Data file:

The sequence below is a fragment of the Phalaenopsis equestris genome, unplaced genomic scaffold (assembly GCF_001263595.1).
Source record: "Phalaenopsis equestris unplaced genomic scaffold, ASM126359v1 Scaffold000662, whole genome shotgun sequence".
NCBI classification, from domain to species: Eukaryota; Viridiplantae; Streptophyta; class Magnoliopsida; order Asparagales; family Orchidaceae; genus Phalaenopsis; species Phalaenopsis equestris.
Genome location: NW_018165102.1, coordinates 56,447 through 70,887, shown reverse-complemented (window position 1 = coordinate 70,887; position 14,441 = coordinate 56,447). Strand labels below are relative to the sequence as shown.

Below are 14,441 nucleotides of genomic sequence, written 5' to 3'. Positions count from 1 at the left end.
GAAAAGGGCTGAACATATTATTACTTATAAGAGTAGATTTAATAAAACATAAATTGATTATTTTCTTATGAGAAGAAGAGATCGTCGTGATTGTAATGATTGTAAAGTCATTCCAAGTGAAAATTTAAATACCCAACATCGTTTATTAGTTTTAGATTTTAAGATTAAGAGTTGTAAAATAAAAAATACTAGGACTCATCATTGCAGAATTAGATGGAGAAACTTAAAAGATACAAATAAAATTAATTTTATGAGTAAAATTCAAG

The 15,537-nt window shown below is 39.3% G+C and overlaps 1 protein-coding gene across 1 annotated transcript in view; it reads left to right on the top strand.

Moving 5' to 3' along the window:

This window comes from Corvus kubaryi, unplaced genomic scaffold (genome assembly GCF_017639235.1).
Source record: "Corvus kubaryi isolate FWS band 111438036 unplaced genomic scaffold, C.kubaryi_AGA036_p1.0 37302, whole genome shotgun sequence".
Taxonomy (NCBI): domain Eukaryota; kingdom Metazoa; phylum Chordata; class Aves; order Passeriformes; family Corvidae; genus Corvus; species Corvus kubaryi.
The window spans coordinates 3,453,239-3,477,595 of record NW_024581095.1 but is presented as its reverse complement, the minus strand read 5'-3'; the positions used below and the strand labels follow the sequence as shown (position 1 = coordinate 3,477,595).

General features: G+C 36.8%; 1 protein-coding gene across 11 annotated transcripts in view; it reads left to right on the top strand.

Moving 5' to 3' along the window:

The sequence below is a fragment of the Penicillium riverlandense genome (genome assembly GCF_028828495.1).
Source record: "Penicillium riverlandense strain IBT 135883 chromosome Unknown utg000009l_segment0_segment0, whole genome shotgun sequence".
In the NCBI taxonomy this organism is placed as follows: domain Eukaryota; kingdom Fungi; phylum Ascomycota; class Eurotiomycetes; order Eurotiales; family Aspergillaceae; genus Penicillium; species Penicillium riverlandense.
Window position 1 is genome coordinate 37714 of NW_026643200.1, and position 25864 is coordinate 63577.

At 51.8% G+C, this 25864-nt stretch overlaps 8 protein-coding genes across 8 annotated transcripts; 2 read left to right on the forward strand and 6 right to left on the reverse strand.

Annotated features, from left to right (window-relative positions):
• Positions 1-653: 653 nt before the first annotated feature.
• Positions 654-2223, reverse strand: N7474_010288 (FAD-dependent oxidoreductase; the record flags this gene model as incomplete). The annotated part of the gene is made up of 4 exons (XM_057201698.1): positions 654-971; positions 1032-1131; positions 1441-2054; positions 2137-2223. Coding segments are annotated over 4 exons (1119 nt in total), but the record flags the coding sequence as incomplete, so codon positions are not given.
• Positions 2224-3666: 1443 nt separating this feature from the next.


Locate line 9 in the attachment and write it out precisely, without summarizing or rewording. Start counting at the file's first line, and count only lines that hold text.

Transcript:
This window comes from Corvus kubaryi, unplaced genomic scaffold (genome assembly GCF_017639235.1).